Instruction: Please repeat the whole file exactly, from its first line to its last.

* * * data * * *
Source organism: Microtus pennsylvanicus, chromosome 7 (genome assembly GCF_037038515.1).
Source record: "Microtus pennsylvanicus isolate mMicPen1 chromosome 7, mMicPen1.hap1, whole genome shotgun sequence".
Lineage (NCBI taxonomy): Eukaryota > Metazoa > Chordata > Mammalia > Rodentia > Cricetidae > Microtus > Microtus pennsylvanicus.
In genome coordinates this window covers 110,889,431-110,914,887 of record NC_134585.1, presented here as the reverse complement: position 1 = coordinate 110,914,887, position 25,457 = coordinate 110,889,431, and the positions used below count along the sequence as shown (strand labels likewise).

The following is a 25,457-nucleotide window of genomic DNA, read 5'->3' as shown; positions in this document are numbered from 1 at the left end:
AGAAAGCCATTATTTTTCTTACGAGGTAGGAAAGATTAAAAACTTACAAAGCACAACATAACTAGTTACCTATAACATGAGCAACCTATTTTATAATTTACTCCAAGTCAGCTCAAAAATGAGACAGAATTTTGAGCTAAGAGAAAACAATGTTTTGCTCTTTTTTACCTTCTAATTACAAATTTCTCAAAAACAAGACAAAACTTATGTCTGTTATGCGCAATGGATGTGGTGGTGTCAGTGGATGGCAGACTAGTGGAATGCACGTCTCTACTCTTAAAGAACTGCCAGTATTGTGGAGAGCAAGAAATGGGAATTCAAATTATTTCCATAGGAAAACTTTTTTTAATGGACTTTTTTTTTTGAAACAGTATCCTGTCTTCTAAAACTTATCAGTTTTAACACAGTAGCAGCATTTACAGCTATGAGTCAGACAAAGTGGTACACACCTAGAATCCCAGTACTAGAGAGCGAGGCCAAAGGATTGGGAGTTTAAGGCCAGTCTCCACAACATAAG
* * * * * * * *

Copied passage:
Source organism: Microtus pennsylvanicus, chromosome 7 (genome assembly GCF_037038515.1).
Source record: "Microtus pennsylvanicus isolate mMicPen1 chromosome 7, mMicPen1.hap1, whole genome shotgun sequence".
Lineage (NCBI taxonomy): Eukaryota > Metazoa > Chordata > Mammalia > Rodentia > Cricetidae > Microtus > Microtus pennsylvanicus.
In genome coordinates this window covers 110,889,431-110,914,887 of record NC_134585.1, presented here as the reverse complement: position 1 = coordinate 110,914,887, position 25,457 = coordinate 110,889,431, and the positions used below count along the sequence as shown (strand labels likewise).

The following is a 25,457-nucleotide window of genomic DNA, read 5'->3' as shown; positions in this document are numbered from 1 at the left end:
AGAAAGCCATTATTTTTCTTACGAGGTAGGAAAGATTAAAAACTTACAAAGCACAACATAACTAGTTACCTATAACATGAGCAACCTATTTTATAATTTACTCCAAGTCAGCTCAAAAATGAGACAGAATTTTGAGCTAAGAGAAAACAATGTTTTGCTCTTTTTTACCTTCTAATTACAAATTTCTCAAAAACAAGACAAAACTTATGTCTGTTATGCGCAATGGATGTGGTGGTGTCAGTGGATGGCAGACTAGTGGAATGCACGTCTCTACTCTTAAAGAACTGCCAGTATTGTGGAGAGCAAGAAATGGGAATTCAAATTATTTCCATAGGAAAACTTTTTTTAATGGACTTTTTTTTTTGAAACAGTATCCTGTCTTCTAAAACTTATCAGTTTTAACACAGTAGCAGCATTTACAGCTATGAGTCAGACAAAGTGGTACACACCTAGAATCCCAGTACTAGAGAGCGAGGCCAAAGGATTGGGAGTTTAAGGCCAGTCTCCACAACATAAG